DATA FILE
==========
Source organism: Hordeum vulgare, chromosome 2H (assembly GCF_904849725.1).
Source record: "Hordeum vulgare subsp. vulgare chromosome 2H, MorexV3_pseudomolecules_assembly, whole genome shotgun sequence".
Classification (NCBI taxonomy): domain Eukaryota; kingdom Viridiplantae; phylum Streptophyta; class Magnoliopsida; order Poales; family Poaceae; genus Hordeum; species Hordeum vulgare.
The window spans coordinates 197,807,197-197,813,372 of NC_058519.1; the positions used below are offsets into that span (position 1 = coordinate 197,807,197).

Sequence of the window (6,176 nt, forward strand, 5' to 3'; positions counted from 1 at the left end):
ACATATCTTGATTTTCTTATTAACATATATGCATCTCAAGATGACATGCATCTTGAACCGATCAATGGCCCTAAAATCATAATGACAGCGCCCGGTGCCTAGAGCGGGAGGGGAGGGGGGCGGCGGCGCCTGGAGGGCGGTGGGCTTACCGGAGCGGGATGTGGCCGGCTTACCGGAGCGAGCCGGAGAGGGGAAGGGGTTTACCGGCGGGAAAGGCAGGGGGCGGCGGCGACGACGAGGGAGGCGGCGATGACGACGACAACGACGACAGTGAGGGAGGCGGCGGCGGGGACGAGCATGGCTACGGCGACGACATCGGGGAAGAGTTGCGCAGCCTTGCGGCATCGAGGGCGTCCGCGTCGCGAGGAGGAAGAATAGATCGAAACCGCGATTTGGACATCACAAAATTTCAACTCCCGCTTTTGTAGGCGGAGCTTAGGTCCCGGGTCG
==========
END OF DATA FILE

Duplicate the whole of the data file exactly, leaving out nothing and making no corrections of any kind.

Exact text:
Source organism: Hordeum vulgare, chromosome 2H (assembly GCF_904849725.1).
Source record: "Hordeum vulgare subsp. vulgare chromosome 2H, MorexV3_pseudomolecules_assembly, whole genome shotgun sequence".
Classification (NCBI taxonomy): domain Eukaryota; kingdom Viridiplantae; phylum Streptophyta; class Magnoliopsida; order Poales; family Poaceae; genus Hordeum; species Hordeum vulgare.
The window spans coordinates 197,807,197-197,813,372 of NC_058519.1; the positions used below are offsets into that span (position 1 = coordinate 197,807,197).

Sequence of the window (6,176 nt, forward strand, 5' to 3'; positions counted from 1 at the left end):
ACATATCTTGATTTTCTTATTAACATATATGCATCTCAAGATGACATGCATCTTGAACCGATCAATGGCCCTAAAATCATAATGACAGCGCCCGGTGCCTAGAGCGGGAGGGGAGGGGGGCGGCGGCGCCTGGAGGGCGGTGGGCTTACCGGAGCGGGATGTGGCCGGCTTACCGGAGCGAGCCGGAGAGGGGAAGGGGTTTACCGGCGGGAAAGGCAGGGGGCGGCGGCGACGACGAGGGAGGCGGCGATGACGACGACAACGACGACAGTGAGGGAGGCGGCGGCGGGGACGAGCATGGCTACGGCGACGACATCGGGGAAGAGTTGCGCAGCCTTGCGGCATCGAGGGCGTCCGCGTCGCGAGGAGGAAGAATAGATCGAAACCGCGATTTGGACATCACAAAATTTCAACTCCCGCTTTTGTAGGCGGAGCTTAGGTCCCGGGTCG